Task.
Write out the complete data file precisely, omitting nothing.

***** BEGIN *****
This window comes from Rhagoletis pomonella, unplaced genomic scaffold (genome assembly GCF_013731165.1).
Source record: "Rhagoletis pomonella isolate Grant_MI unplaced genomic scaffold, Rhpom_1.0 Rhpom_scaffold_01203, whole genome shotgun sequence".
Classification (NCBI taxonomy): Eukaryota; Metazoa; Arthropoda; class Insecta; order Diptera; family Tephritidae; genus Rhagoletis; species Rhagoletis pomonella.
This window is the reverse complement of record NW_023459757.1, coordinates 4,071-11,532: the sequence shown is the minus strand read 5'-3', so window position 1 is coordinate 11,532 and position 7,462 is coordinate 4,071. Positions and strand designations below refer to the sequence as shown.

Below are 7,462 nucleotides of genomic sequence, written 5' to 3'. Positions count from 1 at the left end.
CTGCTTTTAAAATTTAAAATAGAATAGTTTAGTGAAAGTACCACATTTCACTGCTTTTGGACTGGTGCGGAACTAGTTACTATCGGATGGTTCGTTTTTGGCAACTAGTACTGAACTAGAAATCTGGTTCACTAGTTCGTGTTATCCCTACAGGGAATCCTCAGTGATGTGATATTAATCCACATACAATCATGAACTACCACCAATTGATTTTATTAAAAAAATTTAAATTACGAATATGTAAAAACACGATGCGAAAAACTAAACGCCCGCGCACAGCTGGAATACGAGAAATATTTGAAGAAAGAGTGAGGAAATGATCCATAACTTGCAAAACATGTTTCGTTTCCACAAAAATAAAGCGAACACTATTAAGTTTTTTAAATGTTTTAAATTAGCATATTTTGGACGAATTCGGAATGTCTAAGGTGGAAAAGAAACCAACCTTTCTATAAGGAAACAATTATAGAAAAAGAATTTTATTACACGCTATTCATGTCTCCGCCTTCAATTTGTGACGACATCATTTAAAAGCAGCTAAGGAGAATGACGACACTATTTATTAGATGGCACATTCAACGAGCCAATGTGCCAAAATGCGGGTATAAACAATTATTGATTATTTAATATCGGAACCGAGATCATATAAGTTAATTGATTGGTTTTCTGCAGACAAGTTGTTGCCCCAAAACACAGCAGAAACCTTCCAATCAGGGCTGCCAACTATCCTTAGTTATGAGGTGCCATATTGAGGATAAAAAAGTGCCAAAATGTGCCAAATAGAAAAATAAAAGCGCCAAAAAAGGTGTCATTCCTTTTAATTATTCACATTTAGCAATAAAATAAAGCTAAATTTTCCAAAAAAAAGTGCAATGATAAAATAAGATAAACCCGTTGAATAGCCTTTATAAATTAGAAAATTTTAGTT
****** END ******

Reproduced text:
This window comes from Rhagoletis pomonella, unplaced genomic scaffold (genome assembly GCF_013731165.1).
Source record: "Rhagoletis pomonella isolate Grant_MI unplaced genomic scaffold, Rhpom_1.0 Rhpom_scaffold_01203, whole genome shotgun sequence".
Classification (NCBI taxonomy): Eukaryota; Metazoa; Arthropoda; class Insecta; order Diptera; family Tephritidae; genus Rhagoletis; species Rhagoletis pomonella.
This window is the reverse complement of record NW_023459757.1, coordinates 4,071-11,532: the sequence shown is the minus strand read 5'-3', so window position 1 is coordinate 11,532 and position 7,462 is coordinate 4,071. Positions and strand designations below refer to the sequence as shown.

Below are 7,462 nucleotides of genomic sequence, written 5' to 3'. Positions count from 1 at the left end.
CTGCTTTTAAAATTTAAAATAGAATAGTTTAGTGAAAGTACCACATTTCACTGCTTTTGGACTGGTGCGGAACTAGTTACTATCGGATGGTTCGTTTTTGGCAACTAGTACTGAACTAGAAATCTGGTTCACTAGTTCGTGTTATCCCTACAGGGAATCCTCAGTGATGTGATATTAATCCACATACAATCATGAACTACCACCAATTGATTTTATTAAAAAAATTTAAATTACGAATATGTAAAAACACGATGCGAAAAACTAAACGCCCGCGCACAGCTGGAATACGAGAAATATTTGAAGAAAGAGTGAGGAAATGATCCATAACTTGCAAAACATGTTTCGTTTCCACAAAAATAAAGCGAACACTATTAAGTTTTTTAAATGTTTTAAATTAGCATATTTTGGACGAATTCGGAATGTCTAAGGTGGAAAAGAAACCAACCTTTCTATAAGGAAACAATTATAGAAAAAGAATTTTATTACACGCTATTCATGTCTCCGCCTTCAATTTGTGACGACATCATTTAAAAGCAGCTAAGGAGAATGACGACACTATTTATTAGATGGCACATTCAACGAGCCAATGTGCCAAAATGCGGGTATAAACAATTATTGATTATTTAATATCGGAACCGAGATCATATAAGTTAATTGATTGGTTTTCTGCAGACAAGTTGTTGCCCCAAAACACAGCAGAAACCTTCCAATCAGGGCTGCCAACTATCCTTAGTTATGAGGTGCCATATTGAGGATAAAAAAGTGCCAAAATGTGCCAAATAGAAAAATAAAAGCGCCAAAAAAGGTGTCATTCCTTTTAATTATTCACATTTAGCAATAAAATAAAGCTAAATTTTCCAAAAAAAAGTGCAATGATAAAATAAGATAAACCCGTTGAATAGCCTTTATAAATTAGAAAATTTTAGTT